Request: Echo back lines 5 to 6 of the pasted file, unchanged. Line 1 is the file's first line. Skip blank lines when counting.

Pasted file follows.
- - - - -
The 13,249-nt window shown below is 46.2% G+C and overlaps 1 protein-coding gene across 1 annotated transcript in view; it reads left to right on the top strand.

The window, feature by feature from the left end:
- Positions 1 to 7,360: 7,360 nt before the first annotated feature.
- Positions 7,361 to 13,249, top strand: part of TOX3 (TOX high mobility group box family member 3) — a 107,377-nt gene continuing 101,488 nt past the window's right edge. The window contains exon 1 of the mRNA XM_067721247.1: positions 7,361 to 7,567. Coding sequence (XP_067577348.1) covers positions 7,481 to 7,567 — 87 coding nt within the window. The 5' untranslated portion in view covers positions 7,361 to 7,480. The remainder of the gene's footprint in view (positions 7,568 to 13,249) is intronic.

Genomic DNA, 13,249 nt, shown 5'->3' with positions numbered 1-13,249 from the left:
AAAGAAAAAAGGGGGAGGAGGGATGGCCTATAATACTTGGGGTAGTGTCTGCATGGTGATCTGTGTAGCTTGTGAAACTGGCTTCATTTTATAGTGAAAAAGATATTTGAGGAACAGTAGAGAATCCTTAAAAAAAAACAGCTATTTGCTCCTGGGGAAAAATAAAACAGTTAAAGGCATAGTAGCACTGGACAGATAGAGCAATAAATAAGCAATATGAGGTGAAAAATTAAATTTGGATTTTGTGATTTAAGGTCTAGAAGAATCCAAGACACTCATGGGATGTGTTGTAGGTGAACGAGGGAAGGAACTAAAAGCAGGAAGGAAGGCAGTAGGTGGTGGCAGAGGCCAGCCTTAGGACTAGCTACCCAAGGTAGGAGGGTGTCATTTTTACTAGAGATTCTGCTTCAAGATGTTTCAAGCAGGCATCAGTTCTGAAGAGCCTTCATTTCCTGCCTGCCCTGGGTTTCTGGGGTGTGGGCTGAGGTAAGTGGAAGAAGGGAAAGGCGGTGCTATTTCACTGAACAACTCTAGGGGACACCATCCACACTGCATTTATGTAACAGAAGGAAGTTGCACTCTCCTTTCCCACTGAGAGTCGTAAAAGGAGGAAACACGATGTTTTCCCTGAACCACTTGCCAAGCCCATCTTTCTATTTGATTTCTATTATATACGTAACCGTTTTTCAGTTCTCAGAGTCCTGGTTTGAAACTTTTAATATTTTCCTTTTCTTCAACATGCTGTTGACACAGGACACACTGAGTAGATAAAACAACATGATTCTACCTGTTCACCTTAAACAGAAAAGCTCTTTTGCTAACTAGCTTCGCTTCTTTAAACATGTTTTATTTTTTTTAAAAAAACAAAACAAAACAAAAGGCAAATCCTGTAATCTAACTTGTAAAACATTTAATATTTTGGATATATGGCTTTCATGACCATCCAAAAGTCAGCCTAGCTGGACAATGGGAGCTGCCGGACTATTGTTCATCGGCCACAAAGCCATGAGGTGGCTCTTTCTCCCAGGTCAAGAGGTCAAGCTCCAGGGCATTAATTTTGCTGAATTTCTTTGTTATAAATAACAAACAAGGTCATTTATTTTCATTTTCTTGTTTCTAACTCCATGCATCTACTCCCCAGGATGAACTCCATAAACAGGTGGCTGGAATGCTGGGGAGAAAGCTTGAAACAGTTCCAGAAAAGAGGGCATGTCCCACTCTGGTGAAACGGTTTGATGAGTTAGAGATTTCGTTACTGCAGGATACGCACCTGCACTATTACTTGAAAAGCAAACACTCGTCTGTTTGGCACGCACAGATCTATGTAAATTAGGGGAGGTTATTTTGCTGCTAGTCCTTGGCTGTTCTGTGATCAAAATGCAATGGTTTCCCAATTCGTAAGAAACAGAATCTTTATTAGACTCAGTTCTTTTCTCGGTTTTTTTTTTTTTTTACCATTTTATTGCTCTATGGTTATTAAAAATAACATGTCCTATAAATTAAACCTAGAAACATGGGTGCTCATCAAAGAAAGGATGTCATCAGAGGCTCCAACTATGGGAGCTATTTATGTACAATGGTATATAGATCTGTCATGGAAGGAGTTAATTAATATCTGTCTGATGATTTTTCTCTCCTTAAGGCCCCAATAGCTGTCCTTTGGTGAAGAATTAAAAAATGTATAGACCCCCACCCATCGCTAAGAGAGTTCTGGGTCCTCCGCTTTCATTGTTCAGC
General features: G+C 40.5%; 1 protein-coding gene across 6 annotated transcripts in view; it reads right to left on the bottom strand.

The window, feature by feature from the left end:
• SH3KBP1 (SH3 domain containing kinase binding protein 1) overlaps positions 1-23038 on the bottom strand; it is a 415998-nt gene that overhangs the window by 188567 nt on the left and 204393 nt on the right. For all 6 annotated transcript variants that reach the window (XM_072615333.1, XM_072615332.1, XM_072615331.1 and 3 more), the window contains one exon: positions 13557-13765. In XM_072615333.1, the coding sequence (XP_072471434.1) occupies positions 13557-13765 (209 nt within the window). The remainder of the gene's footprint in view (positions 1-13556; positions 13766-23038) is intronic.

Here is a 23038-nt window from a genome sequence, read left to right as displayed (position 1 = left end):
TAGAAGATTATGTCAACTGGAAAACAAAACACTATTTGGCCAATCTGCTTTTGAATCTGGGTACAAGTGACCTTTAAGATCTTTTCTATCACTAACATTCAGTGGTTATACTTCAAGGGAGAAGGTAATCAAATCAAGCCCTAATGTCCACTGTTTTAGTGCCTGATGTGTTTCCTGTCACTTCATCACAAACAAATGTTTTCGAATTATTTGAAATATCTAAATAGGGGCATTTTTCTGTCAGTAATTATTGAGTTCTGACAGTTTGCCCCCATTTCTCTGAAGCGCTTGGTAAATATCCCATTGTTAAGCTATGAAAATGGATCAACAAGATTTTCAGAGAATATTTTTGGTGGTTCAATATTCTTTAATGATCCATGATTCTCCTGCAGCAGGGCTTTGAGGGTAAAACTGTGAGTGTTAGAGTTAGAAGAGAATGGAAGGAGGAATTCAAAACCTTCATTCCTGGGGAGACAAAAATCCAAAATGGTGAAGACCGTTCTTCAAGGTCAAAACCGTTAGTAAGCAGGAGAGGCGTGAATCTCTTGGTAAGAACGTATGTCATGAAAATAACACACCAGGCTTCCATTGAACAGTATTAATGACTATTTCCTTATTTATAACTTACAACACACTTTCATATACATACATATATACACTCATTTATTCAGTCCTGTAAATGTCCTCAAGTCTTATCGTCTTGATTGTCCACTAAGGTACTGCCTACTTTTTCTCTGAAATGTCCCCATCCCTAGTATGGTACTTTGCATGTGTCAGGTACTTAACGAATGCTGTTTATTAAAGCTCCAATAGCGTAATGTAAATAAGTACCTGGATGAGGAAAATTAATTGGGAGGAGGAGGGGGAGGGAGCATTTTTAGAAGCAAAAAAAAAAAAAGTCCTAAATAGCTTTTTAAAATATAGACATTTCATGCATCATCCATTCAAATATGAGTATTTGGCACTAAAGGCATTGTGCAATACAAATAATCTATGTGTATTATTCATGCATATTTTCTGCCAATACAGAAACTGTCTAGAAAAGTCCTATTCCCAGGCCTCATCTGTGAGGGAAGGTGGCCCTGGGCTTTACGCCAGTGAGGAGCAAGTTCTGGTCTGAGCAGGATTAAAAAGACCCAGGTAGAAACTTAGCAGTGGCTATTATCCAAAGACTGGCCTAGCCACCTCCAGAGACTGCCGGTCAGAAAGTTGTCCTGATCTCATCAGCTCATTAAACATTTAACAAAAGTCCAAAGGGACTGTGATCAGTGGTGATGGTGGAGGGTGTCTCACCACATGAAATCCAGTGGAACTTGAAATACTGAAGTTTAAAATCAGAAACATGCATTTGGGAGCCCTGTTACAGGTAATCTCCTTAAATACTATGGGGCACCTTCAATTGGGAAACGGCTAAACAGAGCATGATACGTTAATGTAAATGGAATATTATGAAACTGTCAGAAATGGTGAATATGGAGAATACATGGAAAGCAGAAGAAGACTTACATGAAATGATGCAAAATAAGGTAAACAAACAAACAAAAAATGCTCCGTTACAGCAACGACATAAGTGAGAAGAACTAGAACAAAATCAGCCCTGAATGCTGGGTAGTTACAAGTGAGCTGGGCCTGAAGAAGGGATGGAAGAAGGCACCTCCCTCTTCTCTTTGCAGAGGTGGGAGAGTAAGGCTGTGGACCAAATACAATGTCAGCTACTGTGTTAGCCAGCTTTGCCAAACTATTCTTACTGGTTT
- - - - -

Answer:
Genomic DNA, 13,249 nt, shown 5'->3' with positions numbered 1-13,249 from the left:
AAAGAAAAAAGGGGGAGGAGGGATGGCCTATAATACTTGGGGTAGTGTCTGCATGGTGATCTGTGTAGCTTGTGAAACTGGCTTCATTTTATAGTGAAAAAGATATTTGAGGAACAGTAGAGAATCCTTAAAAAAAAACAGCTATTTGCTCCTGGGGAAAAATAAAACAGTTAAAGGCATAGTAGCACTGGACAGATAGAGCAATAAATAAGCAATATGAGGTGAAAAATTAAATTTGGATTTTGTGATTTAAGGTCTAGAAGAATCCAAGACACTCATGGGATGTGTTGTAGGTGAACGAGGGAAGGAACTAAAAGCAGGAAGGAAGGCAGTAGGTGGTGGCAGAGGCCAGCCTTAGGACTAGCTACCCAAGGTAGGAGGGTGTCATTTTTACTAGAGATTCTGCTTCAAGATGTTTCAAGCAGGCATCAGTTCTGAAGAGCCTTCATTTCCTGCCTGCCCTGGGTTTCTGGGGTGTGGGCTGAGGTAAGTGGAAGAAGGGAAAGGCGGTGCTATTTCACTGAACAACTCTAGGGGACACCATCCACACTGCATTTATGTAACAGAAGGAAGTTGCACTCTCCTTTCCCACTGAGAGTCGTAAAAGGAGGAAACACGATGTTTTCCCTGAACCACTTGCCAAGCCCATCTTTCTATTTGATTTCTATTATATACGTAACCGTTTTTCAGTTCTCAGAGTCCTGGTTTGAAACTTTTAATATTTTCCTTTTCTTCAACATGCTGTTGACACAGGACACACTGAGTAGATAAAACAACATGATTCTACCTGTTCACCTTAAACAGAAAAGCTCTTTTGCTAACTAGCTTCGCTTCTTTAAACATGTTTTATTTTTTTTAAAAAAACAAAACAAAACAAAAGGCAAATCCTGTAATCTAACTTGTAAAACATTTAATATTTTGGATATATGGCTTTCATGACCATCCAAAAGTCAGCCTAGCTGGACAATGGGAGCTGCCGGACTATTGTTCATCGGCCACAAAGCCATGAGGTGGCTCTTTCTCCCAGGTCAAGAGGTCAAGCTCCAGGGCATTAATTTTGCTGAATTTCTTTGTTATAAATAACAAACAAGGTCATTTATTTTCATTTTCTTGTTTCTAACTCCATGCATCTACTCCCCAGGATGAACTCCATAAACAGGTGGCTGGAATGCTGGGGAGAAAGCTTGAAACAGTTCCAGAAAAGAGGGCATGTCCCACTCTGGTGAAACGGTTTGATGAGTTAGAGATTTCGTTACTGCAGGATACGCACCTGCACTATTACTTGAAAAGCAAACACTCGTCTGTTTGGCACGCACAGATCTATGTAAATTAGGGGAGGTTATTTTGCTGCTAGTCCTTGGCTGTTCTGTGATCAAAATGCAATGGTTTCCCAATTCGTAAGAAACAGAATCTTTATTAGACTCAGTTCTTTTCTCGGTTTTTTTTTTTTTTTACCATTTTATTGCTCTATGGTTATTAAAAATAACATGTCCTATAAATTAAACCTAGAAACATGGGTGCTCATCAAAGAAAGGATGTCATCAGAGGCTCCAACTATGGGAGCTATTTATGTACAATGGTATATAGATCTGTCATGGAAGGAGTTAATTAATATCTGTCTGATGATTTTTCTCTCCTTAAGGCCCCAATAGCTGTCCTTTGGTGAAGAATTAAAAAATGTATAGACCCCCACCCATCGCTAAGAGAGTTCTGGGTCCTCCGCTTTCATTGTTCAGC